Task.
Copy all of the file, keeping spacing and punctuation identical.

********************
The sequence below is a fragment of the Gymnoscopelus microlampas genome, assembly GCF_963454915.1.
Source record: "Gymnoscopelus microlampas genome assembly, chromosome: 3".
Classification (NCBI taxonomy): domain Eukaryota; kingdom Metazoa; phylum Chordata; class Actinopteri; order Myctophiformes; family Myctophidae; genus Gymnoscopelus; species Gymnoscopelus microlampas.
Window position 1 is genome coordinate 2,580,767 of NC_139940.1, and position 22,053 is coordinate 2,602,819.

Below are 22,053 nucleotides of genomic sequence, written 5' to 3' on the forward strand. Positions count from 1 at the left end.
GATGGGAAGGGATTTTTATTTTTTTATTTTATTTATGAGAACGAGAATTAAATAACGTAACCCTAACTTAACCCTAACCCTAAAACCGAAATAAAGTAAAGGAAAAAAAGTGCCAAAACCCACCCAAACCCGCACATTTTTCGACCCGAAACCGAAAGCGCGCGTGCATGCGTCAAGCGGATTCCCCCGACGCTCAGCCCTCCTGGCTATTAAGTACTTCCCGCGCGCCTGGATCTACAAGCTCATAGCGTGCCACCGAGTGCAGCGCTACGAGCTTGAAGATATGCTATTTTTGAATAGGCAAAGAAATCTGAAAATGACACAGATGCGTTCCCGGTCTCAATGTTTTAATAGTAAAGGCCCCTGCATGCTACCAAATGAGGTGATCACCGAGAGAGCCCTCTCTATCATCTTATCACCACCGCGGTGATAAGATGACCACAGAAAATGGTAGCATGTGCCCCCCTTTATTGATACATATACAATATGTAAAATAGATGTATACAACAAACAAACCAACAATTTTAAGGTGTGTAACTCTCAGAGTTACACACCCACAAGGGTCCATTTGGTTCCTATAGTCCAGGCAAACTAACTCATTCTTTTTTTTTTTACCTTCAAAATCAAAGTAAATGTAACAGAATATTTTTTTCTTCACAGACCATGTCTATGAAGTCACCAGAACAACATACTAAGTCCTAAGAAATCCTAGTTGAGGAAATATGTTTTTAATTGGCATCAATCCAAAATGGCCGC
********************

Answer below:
The sequence below is a fragment of the Gymnoscopelus microlampas genome, assembly GCF_963454915.1.
Source record: "Gymnoscopelus microlampas genome assembly, chromosome: 3".
Classification (NCBI taxonomy): domain Eukaryota; kingdom Metazoa; phylum Chordata; class Actinopteri; order Myctophiformes; family Myctophidae; genus Gymnoscopelus; species Gymnoscopelus microlampas.
Window position 1 is genome coordinate 2,580,767 of NC_139940.1, and position 22,053 is coordinate 2,602,819.

Below are 22,053 nucleotides of genomic sequence, written 5' to 3' on the forward strand. Positions count from 1 at the left end.
GATGGGAAGGGATTTTTATTTTTTTATTTTATTTATGAGAACGAGAATTAAATAACGTAACCCTAACTTAACCCTAACCCTAAAACCGAAATAAAGTAAAGGAAAAAAAGTGCCAAAACCCACCCAAACCCGCACATTTTTCGACCCGAAACCGAAAGCGCGCGTGCATGCGTCAAGCGGATTCCCCCGACGCTCAGCCCTCCTGGCTATTAAGTACTTCCCGCGCGCCTGGATCTACAAGCTCATAGCGTGCCACCGAGTGCAGCGCTACGAGCTTGAAGATATGCTATTTTTGAATAGGCAAAGAAATCTGAAAATGACACAGATGCGTTCCCGGTCTCAATGTTTTAATAGTAAAGGCCCCTGCATGCTACCAAATGAGGTGATCACCGAGAGAGCCCTCTCTATCATCTTATCACCACCGCGGTGATAAGATGACCACAGAAAATGGTAGCATGTGCCCCCCTTTATTGATACATATACAATATGTAAAATAGATGTATACAACAAACAAACCAACAATTTTAAGGTGTGTAACTCTCAGAGTTACACACCCACAAGGGTCCATTTGGTTCCTATAGTCCAGGCAAACTAACTCATTCTTTTTTTTTTTACCTTCAAAATCAAAGTAAATGTAACAGAATATTTTTTTCTTCACAGACCATGTCTATGAAGTCACCAGAACAACATACTAAGTCCTAAGAAATCCTAGTTGAGGAAATATGTTTTTAATTGGCATCAATCCAAAATGGCCGC